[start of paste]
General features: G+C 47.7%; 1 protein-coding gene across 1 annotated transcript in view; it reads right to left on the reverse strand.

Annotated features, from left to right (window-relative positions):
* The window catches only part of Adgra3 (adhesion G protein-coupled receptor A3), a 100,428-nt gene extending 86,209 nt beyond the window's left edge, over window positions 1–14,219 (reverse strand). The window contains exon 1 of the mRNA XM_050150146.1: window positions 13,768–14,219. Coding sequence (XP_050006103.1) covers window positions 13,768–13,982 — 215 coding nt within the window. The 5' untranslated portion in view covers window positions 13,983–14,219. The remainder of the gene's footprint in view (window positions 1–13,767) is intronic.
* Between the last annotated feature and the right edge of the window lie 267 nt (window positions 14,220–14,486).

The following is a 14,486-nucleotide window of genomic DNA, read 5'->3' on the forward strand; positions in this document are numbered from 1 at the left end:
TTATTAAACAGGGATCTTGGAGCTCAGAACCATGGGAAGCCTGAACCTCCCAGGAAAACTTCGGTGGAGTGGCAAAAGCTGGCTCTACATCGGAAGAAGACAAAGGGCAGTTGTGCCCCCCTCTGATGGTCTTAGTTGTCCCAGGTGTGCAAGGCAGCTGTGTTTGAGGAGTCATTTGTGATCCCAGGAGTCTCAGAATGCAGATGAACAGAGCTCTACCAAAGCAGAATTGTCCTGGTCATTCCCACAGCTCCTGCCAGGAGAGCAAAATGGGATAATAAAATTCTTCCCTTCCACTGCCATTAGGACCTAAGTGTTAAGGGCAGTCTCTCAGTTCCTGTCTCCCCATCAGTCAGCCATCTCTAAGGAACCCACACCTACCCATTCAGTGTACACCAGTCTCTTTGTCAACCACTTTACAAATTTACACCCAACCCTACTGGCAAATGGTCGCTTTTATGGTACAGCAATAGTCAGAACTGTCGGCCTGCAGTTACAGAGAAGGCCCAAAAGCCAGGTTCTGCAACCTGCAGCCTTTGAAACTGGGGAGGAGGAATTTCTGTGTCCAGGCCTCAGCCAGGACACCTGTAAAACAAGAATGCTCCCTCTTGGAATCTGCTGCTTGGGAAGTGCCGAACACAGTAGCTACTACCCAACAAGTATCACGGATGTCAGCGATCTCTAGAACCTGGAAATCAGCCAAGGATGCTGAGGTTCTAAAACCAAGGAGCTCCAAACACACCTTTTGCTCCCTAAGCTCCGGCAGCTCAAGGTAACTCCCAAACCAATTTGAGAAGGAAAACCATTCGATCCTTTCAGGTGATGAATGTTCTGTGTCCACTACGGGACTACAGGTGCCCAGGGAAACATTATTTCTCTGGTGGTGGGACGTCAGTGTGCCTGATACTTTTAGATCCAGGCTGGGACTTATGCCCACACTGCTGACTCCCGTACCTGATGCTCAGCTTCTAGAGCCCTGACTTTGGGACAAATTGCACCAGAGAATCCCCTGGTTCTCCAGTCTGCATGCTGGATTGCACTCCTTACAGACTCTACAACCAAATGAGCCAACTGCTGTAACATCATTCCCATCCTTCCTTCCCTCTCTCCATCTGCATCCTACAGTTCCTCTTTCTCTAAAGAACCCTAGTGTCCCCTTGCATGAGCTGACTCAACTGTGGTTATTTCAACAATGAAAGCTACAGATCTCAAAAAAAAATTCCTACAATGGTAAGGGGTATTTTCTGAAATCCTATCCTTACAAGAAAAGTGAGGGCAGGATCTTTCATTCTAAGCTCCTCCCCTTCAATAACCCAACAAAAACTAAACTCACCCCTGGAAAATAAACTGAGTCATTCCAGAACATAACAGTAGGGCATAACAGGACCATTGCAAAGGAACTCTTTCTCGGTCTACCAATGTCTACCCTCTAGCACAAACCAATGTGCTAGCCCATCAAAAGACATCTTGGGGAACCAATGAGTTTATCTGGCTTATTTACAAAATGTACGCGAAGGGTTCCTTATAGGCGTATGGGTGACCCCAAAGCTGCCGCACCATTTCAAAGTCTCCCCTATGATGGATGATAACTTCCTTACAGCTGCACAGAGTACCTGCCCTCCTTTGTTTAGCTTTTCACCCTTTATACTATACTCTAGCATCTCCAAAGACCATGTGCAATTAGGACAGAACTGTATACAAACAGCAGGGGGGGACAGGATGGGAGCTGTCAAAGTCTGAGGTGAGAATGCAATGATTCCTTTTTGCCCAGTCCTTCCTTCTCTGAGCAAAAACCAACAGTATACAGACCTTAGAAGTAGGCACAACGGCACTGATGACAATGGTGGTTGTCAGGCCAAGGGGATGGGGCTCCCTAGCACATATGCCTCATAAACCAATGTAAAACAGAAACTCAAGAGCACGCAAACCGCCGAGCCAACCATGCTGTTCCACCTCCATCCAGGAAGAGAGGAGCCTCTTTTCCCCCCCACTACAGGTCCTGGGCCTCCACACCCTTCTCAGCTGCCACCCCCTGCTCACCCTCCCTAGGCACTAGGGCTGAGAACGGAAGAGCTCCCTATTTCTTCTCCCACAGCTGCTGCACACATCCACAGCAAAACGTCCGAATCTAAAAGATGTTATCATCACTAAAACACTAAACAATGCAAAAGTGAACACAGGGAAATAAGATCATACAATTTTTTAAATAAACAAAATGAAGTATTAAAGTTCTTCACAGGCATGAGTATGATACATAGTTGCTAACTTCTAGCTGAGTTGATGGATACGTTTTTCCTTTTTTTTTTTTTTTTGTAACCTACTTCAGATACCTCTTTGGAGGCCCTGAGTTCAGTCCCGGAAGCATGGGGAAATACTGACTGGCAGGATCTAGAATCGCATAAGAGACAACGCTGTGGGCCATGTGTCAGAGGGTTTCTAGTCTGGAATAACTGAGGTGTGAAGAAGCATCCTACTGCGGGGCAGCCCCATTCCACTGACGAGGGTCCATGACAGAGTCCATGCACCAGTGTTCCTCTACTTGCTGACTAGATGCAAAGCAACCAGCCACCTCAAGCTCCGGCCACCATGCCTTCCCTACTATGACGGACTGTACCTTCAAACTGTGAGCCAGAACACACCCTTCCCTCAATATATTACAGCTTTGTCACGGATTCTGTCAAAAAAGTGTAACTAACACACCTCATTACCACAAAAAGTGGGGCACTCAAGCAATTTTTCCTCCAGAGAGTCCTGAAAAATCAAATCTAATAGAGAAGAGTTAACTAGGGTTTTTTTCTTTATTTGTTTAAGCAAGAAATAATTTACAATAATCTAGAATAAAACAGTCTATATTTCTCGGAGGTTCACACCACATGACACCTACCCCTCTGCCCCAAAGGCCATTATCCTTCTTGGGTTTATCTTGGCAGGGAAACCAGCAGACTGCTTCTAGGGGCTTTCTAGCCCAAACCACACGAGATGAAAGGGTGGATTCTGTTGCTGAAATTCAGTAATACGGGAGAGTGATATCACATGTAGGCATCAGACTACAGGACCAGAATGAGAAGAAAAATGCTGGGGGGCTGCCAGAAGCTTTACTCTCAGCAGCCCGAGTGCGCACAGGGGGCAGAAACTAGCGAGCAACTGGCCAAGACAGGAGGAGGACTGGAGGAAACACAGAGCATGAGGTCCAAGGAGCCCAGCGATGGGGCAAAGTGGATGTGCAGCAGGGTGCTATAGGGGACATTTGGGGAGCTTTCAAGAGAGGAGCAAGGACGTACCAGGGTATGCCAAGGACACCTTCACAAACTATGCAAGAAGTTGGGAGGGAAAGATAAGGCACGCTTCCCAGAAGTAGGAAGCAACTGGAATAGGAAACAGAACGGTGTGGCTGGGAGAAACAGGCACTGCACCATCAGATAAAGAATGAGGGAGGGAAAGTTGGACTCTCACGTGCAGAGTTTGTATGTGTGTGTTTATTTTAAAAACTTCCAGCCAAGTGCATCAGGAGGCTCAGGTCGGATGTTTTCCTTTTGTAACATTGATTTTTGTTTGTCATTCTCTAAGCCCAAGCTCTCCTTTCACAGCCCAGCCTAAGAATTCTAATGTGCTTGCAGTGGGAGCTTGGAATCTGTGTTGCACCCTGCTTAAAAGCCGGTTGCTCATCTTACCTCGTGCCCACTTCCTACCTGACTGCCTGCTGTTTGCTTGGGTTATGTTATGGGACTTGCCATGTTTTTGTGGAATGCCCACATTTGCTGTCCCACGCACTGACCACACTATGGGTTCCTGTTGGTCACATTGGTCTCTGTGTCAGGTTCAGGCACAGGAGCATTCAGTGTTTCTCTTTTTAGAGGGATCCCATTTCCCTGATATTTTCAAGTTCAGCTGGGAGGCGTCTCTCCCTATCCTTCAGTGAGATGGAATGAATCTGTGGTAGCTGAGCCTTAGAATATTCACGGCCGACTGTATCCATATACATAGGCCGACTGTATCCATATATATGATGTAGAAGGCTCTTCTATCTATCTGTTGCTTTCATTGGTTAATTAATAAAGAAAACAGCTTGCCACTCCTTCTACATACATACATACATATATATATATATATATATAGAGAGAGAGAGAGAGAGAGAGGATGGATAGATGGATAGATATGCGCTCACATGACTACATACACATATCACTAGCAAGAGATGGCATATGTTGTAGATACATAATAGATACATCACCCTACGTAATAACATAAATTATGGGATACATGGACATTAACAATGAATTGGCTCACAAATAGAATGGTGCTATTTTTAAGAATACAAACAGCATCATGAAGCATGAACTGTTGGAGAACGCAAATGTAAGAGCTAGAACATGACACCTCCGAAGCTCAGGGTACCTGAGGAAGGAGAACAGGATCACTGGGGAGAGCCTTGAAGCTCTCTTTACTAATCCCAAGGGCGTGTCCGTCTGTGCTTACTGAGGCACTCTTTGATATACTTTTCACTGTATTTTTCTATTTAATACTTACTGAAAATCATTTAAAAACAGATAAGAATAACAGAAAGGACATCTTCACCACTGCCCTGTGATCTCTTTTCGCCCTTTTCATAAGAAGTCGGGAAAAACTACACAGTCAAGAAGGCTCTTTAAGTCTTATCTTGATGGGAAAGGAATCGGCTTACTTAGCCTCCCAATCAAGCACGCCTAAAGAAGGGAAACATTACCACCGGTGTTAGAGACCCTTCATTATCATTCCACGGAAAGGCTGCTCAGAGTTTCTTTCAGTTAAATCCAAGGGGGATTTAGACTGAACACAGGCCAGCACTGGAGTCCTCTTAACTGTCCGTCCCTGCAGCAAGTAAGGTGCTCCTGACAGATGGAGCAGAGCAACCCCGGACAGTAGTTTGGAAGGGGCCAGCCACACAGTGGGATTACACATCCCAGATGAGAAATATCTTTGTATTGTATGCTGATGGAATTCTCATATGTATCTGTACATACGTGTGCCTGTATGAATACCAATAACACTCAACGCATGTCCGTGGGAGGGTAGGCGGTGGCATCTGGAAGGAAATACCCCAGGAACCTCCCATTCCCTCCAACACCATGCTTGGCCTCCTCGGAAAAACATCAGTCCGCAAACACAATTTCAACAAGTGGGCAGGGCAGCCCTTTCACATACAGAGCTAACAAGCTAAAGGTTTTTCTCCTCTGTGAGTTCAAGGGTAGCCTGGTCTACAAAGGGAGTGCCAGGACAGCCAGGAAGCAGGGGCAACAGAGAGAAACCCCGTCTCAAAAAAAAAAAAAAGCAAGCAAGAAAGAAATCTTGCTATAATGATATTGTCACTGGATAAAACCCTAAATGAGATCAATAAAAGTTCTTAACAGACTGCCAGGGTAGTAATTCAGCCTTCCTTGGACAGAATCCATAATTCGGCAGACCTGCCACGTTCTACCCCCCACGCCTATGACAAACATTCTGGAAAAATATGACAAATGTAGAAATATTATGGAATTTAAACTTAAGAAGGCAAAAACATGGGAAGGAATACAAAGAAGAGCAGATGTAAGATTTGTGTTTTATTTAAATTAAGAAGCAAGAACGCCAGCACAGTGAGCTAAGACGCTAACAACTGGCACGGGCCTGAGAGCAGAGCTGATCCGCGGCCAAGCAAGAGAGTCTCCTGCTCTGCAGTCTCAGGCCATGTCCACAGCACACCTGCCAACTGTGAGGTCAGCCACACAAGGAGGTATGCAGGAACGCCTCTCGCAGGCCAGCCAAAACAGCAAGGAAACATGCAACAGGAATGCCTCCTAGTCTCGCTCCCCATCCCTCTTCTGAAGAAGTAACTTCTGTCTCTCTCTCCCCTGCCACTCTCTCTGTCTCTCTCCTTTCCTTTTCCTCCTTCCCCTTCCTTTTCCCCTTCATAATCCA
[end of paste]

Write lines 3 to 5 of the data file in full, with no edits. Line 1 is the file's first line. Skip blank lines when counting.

* The window catches only part of Adgra3 (adhesion G protein-coupled receptor A3), a 100,428-nt gene extending 86,209 nt beyond the window's left edge, over window positions 1–14,219 (reverse strand). The window contains exon 1 of the mRNA XM_050150146.1: window positions 13,768–14,219. Coding sequence (XP_050006103.1) covers window positions 13,768–13,982 — 215 coding nt within the window. The 5' untranslated portion in view covers window positions 13,983–14,219. The remainder of the gene's footprint in view (window positions 1–13,767) is intronic.
* Between the last annotated feature and the right edge of the window lie 267 nt (window positions 14,220–14,486).

The following is a 14,486-nucleotide window of genomic DNA, read 5'->3' on the forward strand; positions in this document are numbered from 1 at the left end: